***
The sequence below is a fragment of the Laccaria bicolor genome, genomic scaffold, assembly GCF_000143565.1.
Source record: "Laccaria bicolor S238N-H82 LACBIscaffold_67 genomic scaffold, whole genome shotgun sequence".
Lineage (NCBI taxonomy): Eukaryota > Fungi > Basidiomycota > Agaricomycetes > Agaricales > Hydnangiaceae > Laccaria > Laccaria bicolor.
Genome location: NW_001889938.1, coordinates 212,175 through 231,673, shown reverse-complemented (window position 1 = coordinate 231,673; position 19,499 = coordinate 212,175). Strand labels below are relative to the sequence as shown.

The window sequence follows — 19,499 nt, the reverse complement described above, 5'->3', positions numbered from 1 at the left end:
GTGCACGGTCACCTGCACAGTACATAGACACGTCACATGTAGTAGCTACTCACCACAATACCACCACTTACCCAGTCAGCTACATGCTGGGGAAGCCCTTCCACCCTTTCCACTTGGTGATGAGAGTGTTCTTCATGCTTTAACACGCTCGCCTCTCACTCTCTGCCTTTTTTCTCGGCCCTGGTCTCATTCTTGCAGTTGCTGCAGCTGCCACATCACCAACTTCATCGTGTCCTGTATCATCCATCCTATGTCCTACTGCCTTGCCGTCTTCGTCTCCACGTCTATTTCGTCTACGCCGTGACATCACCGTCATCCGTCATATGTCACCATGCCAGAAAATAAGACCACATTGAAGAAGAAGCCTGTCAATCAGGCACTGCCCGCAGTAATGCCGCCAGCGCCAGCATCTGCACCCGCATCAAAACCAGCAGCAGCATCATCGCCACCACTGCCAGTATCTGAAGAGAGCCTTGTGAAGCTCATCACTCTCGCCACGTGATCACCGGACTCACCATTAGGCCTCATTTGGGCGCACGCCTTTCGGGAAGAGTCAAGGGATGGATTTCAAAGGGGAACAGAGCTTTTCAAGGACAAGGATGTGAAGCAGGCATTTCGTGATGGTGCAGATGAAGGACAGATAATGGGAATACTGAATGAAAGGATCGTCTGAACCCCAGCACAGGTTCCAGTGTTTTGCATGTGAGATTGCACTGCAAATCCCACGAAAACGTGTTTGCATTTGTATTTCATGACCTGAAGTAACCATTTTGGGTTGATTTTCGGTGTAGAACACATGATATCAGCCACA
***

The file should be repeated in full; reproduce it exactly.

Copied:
The sequence below is a fragment of the Laccaria bicolor genome, genomic scaffold, assembly GCF_000143565.1.
Source record: "Laccaria bicolor S238N-H82 LACBIscaffold_67 genomic scaffold, whole genome shotgun sequence".
Lineage (NCBI taxonomy): Eukaryota > Fungi > Basidiomycota > Agaricomycetes > Agaricales > Hydnangiaceae > Laccaria > Laccaria bicolor.
Genome location: NW_001889938.1, coordinates 212,175 through 231,673, shown reverse-complemented (window position 1 = coordinate 231,673; position 19,499 = coordinate 212,175). Strand labels below are relative to the sequence as shown.

The window sequence follows — 19,499 nt, the reverse complement described above, 5'->3', positions numbered from 1 at the left end:
GTGCACGGTCACCTGCACAGTACATAGACACGTCACATGTAGTAGCTACTCACCACAATACCACCACTTACCCAGTCAGCTACATGCTGGGGAAGCCCTTCCACCCTTTCCACTTGGTGATGAGAGTGTTCTTCATGCTTTAACACGCTCGCCTCTCACTCTCTGCCTTTTTTCTCGGCCCTGGTCTCATTCTTGCAGTTGCTGCAGCTGCCACATCACCAACTTCATCGTGTCCTGTATCATCCATCCTATGTCCTACTGCCTTGCCGTCTTCGTCTCCACGTCTATTTCGTCTACGCCGTGACATCACCGTCATCCGTCATATGTCACCATGCCAGAAAATAAGACCACATTGAAGAAGAAGCCTGTCAATCAGGCACTGCCCGCAGTAATGCCGCCAGCGCCAGCATCTGCACCCGCATCAAAACCAGCAGCAGCATCATCGCCACCACTGCCAGTATCTGAAGAGAGCCTTGTGAAGCTCATCACTCTCGCCACGTGATCACCGGACTCACCATTAGGCCTCATTTGGGCGCACGCCTTTCGGGAAGAGTCAAGGGATGGATTTCAAAGGGGAACAGAGCTTTTCAAGGACAAGGATGTGAAGCAGGCATTTCGTGATGGTGCAGATGAAGGACAGATAATGGGAATACTGAATGAAAGGATCGTCTGAACCCCAGCACAGGTTCCAGTGTTTTGCATGTGAGATTGCACTGCAAATCCCACGAAAACGTGTTTGCATTTGTATTTCATGACCTGAAGTAACCATTTTGGGTTGATTTTCGGTGTAGAACACATGATATCAGCCACA